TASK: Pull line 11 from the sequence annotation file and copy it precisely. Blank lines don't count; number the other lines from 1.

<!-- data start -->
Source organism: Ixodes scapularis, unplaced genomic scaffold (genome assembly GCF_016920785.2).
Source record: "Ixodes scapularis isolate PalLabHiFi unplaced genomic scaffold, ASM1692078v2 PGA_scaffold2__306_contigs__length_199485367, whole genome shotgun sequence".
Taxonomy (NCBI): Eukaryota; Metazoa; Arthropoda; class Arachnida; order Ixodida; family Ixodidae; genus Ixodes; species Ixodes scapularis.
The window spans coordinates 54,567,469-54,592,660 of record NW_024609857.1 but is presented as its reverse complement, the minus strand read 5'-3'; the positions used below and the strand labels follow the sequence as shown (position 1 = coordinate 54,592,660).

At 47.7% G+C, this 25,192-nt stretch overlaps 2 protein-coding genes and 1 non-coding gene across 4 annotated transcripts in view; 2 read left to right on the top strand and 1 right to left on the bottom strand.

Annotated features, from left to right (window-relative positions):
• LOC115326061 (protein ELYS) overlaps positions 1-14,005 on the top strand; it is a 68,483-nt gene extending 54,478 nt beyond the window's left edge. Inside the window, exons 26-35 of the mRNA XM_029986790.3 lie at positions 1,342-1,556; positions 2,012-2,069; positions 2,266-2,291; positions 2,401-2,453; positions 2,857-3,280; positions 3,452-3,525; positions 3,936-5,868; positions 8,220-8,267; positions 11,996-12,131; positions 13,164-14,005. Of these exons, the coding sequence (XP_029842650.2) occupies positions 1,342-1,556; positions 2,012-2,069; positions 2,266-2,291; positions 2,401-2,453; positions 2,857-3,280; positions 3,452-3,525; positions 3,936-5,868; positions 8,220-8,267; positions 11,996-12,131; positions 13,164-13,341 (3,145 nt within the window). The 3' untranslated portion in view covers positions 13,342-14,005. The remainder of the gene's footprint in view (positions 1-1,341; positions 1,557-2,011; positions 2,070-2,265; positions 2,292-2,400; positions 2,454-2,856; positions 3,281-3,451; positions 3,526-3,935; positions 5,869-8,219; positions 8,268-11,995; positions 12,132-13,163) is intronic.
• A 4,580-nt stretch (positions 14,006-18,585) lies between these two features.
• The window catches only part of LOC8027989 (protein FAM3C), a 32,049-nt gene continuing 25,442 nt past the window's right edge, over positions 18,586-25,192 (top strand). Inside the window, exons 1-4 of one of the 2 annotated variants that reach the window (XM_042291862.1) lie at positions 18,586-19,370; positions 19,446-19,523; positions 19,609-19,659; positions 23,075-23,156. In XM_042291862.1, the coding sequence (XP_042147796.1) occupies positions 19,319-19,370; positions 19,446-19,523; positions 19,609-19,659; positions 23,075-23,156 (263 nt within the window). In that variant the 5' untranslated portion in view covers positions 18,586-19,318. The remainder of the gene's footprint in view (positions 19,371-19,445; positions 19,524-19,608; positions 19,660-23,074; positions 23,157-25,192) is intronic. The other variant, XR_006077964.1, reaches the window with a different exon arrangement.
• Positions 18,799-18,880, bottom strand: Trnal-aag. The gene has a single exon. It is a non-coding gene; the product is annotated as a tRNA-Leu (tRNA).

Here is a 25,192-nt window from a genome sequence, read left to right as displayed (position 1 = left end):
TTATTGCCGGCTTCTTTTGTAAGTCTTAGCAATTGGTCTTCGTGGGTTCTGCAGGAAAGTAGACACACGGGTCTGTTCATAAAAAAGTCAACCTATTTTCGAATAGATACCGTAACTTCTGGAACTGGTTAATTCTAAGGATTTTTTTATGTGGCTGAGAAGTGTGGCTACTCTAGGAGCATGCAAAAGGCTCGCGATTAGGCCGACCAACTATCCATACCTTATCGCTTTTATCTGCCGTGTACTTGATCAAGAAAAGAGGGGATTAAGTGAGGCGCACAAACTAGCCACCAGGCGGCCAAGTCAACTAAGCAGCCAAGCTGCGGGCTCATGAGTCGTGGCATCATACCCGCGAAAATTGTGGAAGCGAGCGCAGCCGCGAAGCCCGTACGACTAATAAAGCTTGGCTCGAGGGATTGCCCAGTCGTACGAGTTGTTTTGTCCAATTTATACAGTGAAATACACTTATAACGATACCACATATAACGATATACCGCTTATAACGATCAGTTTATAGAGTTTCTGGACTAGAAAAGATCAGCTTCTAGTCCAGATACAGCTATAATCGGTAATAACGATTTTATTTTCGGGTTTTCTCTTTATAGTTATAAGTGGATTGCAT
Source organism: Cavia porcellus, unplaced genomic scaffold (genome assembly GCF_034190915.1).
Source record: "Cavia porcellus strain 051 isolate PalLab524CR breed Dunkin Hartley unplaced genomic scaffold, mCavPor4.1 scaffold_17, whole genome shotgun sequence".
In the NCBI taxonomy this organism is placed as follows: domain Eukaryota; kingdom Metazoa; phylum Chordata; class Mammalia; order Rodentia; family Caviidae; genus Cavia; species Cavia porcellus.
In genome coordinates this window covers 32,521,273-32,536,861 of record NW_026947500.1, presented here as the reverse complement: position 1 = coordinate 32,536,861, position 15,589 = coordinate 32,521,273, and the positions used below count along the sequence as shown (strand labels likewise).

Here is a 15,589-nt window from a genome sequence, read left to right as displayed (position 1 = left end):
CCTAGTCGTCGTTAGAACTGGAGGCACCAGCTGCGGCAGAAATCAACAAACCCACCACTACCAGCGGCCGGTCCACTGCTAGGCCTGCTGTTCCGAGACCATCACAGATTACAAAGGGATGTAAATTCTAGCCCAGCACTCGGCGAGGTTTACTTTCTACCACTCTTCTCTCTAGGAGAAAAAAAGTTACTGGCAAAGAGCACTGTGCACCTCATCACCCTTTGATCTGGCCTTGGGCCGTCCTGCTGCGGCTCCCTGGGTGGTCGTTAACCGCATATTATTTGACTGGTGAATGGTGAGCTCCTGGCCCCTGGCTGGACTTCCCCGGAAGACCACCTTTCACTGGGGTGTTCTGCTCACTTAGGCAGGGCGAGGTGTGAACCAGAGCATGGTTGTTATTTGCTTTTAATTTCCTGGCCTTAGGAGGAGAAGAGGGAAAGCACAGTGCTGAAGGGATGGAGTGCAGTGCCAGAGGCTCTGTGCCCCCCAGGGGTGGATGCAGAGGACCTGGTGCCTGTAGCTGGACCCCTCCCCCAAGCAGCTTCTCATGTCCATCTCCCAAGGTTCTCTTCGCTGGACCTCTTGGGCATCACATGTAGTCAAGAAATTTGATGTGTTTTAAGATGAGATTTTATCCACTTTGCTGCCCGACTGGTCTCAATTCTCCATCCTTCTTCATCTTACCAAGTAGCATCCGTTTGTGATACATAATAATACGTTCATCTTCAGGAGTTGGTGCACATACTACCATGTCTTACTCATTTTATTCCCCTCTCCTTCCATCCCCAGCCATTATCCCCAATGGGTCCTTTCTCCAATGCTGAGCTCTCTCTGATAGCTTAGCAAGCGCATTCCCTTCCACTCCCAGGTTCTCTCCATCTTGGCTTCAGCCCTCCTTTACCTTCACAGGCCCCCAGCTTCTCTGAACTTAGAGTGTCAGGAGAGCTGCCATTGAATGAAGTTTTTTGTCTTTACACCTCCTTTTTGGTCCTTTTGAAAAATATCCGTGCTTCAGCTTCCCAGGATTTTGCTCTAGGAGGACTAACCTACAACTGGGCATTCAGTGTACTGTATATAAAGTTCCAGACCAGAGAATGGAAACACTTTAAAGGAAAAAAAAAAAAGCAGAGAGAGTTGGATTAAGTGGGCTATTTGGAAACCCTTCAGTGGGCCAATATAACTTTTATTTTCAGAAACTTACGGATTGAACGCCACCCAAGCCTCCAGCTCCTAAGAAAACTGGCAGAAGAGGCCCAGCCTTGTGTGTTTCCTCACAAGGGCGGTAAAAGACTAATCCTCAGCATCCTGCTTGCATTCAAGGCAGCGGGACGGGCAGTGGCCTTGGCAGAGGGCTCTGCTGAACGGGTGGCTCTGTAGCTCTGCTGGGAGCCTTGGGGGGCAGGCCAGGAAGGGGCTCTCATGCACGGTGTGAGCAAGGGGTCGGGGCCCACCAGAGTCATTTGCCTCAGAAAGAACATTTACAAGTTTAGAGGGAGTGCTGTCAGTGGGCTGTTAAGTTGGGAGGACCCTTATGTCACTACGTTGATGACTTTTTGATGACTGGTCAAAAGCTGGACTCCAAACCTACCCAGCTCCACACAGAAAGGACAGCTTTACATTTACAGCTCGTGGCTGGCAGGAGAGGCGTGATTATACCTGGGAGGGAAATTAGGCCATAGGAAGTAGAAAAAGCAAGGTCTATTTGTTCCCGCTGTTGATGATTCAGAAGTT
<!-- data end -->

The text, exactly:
Here is a 25,192-nt window from a genome sequence, read left to right as displayed (position 1 = left end):